Speculation Focuses on N.Korean Semi-Submersibles

      April 01, 2010 09:29

      As more evidence surfaces about the sinking of the Navy corvette Cheonan on Friday, speculation is increasingly focusing on a possible attack from one of the North Korean semi-submersibles reportedly operated by crack teams and capable of carrying two torpedoes or mines.

      Semi-submersible vessels weigh less than 300 tons and are smaller than submarines. The waters where the Cheonan sank are only 20 m to 30 m deep and difficult for North Korea's mainstay 1,800 ton Romeo class submarines to negotiate. North Korea allegedly uses the semi-submersibles when transporting spies on infiltration missions into South Korea. These flat boats approach coastal waters remaining mostly submerged under water and disappear completely under water as they near the coastline, which makes it extremely difficult to detect them. Defense Minister Kim Tae-young told lawmakers on Monday the semi-submersibles can fire two torpedoes and did not rule out that such a vessel may have attacked the Cheonan.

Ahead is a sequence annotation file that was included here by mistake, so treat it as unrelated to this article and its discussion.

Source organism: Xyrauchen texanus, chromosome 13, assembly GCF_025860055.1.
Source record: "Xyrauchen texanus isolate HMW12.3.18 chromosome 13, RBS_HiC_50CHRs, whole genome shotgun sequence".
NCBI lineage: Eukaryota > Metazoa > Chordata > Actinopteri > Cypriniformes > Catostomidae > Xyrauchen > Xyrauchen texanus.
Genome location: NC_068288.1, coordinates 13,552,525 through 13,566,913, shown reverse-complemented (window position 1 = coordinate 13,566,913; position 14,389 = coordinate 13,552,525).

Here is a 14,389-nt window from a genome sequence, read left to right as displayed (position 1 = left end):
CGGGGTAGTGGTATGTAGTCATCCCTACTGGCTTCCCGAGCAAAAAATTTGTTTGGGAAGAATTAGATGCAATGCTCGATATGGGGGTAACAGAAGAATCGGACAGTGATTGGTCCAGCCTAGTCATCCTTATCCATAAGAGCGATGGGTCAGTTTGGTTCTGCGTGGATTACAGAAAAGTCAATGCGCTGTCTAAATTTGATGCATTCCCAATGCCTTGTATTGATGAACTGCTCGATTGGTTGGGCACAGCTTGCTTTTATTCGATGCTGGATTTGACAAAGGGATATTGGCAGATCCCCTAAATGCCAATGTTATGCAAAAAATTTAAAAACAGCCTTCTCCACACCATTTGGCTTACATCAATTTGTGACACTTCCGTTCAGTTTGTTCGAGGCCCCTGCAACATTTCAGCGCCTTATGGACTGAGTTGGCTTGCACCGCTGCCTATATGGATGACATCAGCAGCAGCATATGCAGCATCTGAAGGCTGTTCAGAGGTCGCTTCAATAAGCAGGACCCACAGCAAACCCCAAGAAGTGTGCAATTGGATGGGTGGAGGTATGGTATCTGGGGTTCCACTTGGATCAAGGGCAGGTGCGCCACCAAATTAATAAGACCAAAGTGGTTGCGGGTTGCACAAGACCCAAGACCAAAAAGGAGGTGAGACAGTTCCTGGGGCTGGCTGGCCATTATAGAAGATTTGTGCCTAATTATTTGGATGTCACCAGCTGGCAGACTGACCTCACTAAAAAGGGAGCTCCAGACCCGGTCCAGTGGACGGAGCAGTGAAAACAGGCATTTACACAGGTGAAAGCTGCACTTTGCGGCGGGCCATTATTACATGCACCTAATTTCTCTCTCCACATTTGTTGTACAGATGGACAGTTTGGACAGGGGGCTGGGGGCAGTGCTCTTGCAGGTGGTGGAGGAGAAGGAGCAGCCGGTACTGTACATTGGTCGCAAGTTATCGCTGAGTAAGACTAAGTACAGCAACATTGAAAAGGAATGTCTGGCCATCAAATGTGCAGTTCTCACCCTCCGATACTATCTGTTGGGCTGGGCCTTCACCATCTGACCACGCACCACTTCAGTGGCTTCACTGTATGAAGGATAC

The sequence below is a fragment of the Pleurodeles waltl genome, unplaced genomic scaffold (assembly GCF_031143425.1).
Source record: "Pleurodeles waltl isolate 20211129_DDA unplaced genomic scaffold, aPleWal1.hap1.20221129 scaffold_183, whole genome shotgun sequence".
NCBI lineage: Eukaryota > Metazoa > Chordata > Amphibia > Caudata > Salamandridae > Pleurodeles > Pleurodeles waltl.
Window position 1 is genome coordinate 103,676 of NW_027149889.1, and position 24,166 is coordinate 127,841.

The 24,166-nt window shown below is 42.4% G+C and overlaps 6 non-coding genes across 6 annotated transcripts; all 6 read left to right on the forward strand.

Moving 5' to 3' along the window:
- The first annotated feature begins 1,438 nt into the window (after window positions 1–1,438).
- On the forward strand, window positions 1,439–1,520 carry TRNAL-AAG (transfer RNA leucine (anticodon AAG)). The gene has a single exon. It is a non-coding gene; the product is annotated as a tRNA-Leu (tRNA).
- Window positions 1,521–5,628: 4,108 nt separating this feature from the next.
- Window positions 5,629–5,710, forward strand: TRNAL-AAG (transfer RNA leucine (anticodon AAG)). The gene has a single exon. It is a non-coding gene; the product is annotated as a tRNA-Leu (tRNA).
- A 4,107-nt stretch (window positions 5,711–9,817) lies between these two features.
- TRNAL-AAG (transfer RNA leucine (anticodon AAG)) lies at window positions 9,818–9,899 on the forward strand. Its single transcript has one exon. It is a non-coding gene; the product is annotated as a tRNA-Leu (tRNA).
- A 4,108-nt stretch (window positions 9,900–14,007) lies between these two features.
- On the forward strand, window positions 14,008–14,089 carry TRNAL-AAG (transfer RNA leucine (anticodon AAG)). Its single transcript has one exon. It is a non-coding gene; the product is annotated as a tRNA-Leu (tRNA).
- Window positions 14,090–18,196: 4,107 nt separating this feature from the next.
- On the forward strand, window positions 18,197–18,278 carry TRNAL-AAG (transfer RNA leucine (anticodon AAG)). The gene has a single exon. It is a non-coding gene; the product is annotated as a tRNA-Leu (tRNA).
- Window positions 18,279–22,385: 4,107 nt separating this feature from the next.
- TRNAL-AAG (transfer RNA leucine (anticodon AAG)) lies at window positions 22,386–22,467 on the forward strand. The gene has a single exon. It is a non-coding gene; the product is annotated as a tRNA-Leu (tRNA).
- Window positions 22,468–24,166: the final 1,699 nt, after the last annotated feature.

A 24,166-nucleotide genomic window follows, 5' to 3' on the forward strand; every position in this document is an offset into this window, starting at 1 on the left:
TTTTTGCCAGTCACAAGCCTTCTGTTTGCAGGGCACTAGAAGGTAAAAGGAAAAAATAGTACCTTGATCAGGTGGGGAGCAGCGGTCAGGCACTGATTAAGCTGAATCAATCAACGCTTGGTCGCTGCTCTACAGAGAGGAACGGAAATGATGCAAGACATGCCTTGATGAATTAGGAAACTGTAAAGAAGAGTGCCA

Kim Hak-song, the head of the National Assembly's Defense Committee, stoked speculation by saying he had heard that North Korean semi-submersibles left their base around that time, but high-ranking military officers said the claim is unfounded.

      A North Korean semi-submersible carrying two torpedoes (marked)

      South Korea and the U.S. monitor North Korean submarine bases in the West and East seas with American KH-12 reconnaissance satellites, U-2 spy planes and South Korean Kumgang reconnaissance aircraft. If several North Korean submarines disappear at once, South Korea's Navy raises its alert level because submarines, mini-subs and semi-submersibles are capable of delivering the fastest attack against South Korean and U.S. forces.

      There is speculation that the Cheonan came so close to Baeknyeong Island in response to intelligence showing that North Korean mini-subs or semi-submersibles had crossed into South Korean waters, but the Defense Ministry denied this as well.

      In addition to sharing nuclear technology, North Korea is also believed to be cooperating with Iran in the development of underwater weapons and may have had help from Tehran in developing cutting-edge torpedoes. North Korea's Navy has around 70 mini-subs and a large number of semi-submersibles. Around 20 are believed to be stationed at a naval base near Baeknyeong Island.

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